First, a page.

“But okay,” you may say, “Is this setting up a listicle,” and I thought about it.
If you know this character already, you know that there is one specific voice to use when writing about him. You might also know it is exceptionally annoying to write that way, and it’s even more annoying to read. It’s even the voice that the entire article about him is written about on the Transformers Wiki, which is so irritating to read that I have summarily given up on knowing anything true about the character and will not fact check anything I have to say here.
So here is the Generation 1 transformer, Blurrtimus ‘David’ The Jones.
David is a transformer created for the Transformers Movie, back in 198something. There was this push for the movie to serve as this dividing line between old Transformers, which played up the disguise, infiltration, secret angle of the Transformers characters, to the new generation of Transformers, who were going to be more of a ‘weird world space-faring’ story, where every new episode took the characters to a new oddball planet or meeting a new oddball alien. This was in part to open up different kind of transforming robot designs and maybe free up the previous generation’s reliance on wheeled vehicles, and it shows in the way characters like Kuppimus Kup and Miss ‘Sir Not Getting A Toy This Generation’ Arcee have vehicle modes that are kind of not like what you’d consider a vehicle, more ‘sci fi space ship’ than ‘could be parked at a Blockbuster.’
This movie also got a bit of a push where the characters presented for it were created with a bit more whole thought than the TV series? Characters were sort of approached all at once, and given clear affects and styles and character voices for the voice actors to establish. These aren’t complex characters – it’s pretty much just each character had a single gimmick that they could build out later (and never did). So, you have Rodimus Jr, whose gimmick was ‘is young’ and then you had Ultra Magnus whose gimmick was ‘is boring’ and then you had Arcee, whose gimmick was ‘is a girl’ and Springer whose gimmick was ‘probably meant to be Rodimus Jr.’
Now, David here, aka Blurr, is a Transformer whose bit is that he’s fast.
The way they handled Blurr in the movie was to have him talk very quickly, with a voice artist renowned for talking fast. That’s John Moschitta Jr. aka ‘Motormouth John,’ whose wikipedia page is easy to read, Telatraan-1, who has been responsible for a lot of voice acting in other roles. If you saw an ad for Micro Machines, or something like FedEx that had a super fast voiceover? That was this guy.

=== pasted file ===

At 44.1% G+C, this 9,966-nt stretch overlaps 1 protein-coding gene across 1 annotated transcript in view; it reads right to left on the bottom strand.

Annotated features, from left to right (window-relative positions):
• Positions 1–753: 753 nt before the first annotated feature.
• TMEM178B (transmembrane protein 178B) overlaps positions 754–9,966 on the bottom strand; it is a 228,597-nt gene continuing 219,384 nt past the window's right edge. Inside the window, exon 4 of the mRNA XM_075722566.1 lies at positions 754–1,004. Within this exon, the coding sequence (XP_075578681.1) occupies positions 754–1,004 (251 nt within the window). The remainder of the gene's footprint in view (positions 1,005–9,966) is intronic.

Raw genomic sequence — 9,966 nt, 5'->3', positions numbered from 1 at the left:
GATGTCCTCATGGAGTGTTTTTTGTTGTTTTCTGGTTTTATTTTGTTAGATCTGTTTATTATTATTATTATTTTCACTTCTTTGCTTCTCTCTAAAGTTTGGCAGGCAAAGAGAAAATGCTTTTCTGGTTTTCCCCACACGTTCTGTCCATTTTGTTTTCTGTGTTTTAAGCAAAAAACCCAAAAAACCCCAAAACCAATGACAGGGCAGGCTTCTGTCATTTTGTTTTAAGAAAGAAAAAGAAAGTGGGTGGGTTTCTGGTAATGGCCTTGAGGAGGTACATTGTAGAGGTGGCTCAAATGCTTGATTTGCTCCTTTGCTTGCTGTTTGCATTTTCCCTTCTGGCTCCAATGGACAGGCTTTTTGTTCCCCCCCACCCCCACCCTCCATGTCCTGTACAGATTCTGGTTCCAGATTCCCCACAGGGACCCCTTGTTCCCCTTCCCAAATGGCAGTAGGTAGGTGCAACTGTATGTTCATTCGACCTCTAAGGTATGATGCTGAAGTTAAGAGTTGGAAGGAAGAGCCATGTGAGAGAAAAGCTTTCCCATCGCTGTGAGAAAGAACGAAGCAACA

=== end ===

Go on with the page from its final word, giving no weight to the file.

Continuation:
Blurr is meant to be fast, but if you look at him in the movie and subsequent series, they never do anything with that. Because, the most interesting thing about this is how we represent the affect of being fast, compared to the practical reality of being fast.
Like, the fastest way to answer the question ‘are you ready’ is ‘yes.’ And instead, Blurr would answer a question with dozens and dozens of words, and he would be shown moving at the same speed as other characters with a blurring outline. And that was good enough for me, as a kid, to look at Blurr and think ‘oh hey, I guess he’s really fast.’
But what does really fast mean?
Blurr showed up again, voiced again by Motormouth John, in Transformers Animated
Which is the best Transformers,
Where he once again was verbose, but also he had things to say. Original Blurr was a character who had nothing to say, but said it a lot; but then in a later iteration he had the same affect, doing very clear, very quick, descriptions of the entire plot up until now. It’s interesting, too, because the character was also treated as if he was very fast, and him being fast was treated this way to both update late viewers on the plot, and to convey extremely complicated scenarios and solutions.
If you have a fast character, consider why you need them to be fast, and ways to use that fastness.
Okay, there, now, how do you end an article like this?
Well now friends if you’ve been checking your clocks you’ll realise that it is Awesome Games Done Quick, a week-long speedrunning event, making this honorary Speed Week, a high holy week for Speedrunning community afficionados. How do you know this is Speed Week? Well, thanks to Game Pile and Story Pile, two of this week’s posts won’t be about speed at all, meaning we’re going to glitch through this 7 day period in only five days.